The walls, porous to the world, become as transparent as in the visionary nightmare of Yevgeny Zamyatin, Orwell’s precursor. In his novel We, the totalitarian city is made entirely of glass. At 10.30 p.m., everyone has to sleep, blinds up (they are only lowered for authorized sexual relations). But citizen D-503 can’t sleep. ‘I argued with myself: At night numbers must sleep; it is their duty, just as it is their duty to work in the daytime. Not sleeping at night is a criminal offense.’ The first symptom of rebellion in this supposedly transparent subject is insomnia.
And when he doesn’t sleep, he dreams, he discovers the hypnagogic state. ‘My bed rose and sank and rose again under me, floating along a sinusoid.’ ‘You’re in a bad way! Apparently, you have developed a soul!’ announces the doctor.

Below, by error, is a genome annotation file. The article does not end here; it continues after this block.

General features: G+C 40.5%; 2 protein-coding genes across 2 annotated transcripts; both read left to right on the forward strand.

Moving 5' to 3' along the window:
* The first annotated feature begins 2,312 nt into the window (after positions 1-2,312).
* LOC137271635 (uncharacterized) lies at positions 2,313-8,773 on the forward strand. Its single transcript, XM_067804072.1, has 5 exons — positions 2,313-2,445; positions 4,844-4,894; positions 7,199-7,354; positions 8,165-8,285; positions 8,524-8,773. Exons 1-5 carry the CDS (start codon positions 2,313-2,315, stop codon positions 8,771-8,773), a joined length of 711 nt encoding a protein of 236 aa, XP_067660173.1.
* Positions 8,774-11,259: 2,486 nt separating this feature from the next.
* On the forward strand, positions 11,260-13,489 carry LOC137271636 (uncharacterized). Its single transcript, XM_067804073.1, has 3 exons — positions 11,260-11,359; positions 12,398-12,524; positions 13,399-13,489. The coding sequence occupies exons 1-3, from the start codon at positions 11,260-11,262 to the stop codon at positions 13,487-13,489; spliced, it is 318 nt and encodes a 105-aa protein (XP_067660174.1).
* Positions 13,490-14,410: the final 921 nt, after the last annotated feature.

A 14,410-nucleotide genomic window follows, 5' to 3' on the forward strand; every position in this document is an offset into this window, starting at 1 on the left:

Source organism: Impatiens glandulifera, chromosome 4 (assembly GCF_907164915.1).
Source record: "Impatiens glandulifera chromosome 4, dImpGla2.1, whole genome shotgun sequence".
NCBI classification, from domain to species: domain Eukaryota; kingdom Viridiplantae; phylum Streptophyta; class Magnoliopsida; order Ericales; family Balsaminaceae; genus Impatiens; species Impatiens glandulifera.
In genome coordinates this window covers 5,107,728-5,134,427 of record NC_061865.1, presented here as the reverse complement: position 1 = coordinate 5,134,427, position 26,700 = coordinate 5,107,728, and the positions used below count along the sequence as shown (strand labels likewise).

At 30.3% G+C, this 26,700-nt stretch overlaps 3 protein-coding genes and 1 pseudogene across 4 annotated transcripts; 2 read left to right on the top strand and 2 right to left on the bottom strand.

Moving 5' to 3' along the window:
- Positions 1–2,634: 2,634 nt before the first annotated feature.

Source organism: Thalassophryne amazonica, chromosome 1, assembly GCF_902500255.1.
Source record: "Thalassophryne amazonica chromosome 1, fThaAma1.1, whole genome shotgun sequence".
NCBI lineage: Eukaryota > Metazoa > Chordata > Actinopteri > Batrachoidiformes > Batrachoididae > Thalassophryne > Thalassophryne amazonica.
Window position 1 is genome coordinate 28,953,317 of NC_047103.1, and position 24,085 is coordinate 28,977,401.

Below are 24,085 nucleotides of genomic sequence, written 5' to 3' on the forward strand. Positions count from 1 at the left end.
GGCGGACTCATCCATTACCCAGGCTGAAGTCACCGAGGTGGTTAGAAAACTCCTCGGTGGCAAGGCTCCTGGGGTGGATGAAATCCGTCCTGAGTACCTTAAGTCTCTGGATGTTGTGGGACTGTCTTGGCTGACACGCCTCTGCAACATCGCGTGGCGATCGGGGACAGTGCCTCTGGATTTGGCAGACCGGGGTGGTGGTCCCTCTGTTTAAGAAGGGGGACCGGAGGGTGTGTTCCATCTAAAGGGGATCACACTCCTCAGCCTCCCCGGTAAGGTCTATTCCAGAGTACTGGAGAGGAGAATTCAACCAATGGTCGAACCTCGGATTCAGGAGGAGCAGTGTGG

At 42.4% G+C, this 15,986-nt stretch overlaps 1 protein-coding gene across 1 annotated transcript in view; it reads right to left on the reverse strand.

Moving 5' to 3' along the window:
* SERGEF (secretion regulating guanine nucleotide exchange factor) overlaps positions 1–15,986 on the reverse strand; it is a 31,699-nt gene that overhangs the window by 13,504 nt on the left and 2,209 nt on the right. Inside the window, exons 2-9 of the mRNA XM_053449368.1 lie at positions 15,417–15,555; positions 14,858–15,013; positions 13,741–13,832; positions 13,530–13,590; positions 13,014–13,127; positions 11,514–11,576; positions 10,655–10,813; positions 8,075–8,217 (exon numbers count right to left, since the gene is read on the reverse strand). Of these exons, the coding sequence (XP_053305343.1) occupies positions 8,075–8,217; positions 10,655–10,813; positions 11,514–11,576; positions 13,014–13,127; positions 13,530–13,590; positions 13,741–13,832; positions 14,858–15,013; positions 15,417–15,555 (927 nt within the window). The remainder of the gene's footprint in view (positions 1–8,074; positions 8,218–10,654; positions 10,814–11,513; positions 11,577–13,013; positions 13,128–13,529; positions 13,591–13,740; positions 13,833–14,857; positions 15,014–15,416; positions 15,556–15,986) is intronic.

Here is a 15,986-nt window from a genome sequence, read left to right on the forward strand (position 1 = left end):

Fifteen years later, in the Germany of the Third Reich, the psychiatrist Charlotte Beradt collected seventy-five-odd dreams in a book that became famous. Like this nightmare from a forty-five-year-old doctor: ‘Suddenly the walls of my room and then my apartment disappeared. I looked around and discovered to my horror that as far as the eye could see no apartment had walls anymore. Then I heard a loudspeaker boom, ‘According to the decree of the 17th of this month on the Abolition of Walls.’’
A forest full of supposedly wild beasts surrounds the glass city in We. A wall protects the city from all that disgusting freedom. D-503 is going to make a break for the forest.
Insomnia and Forests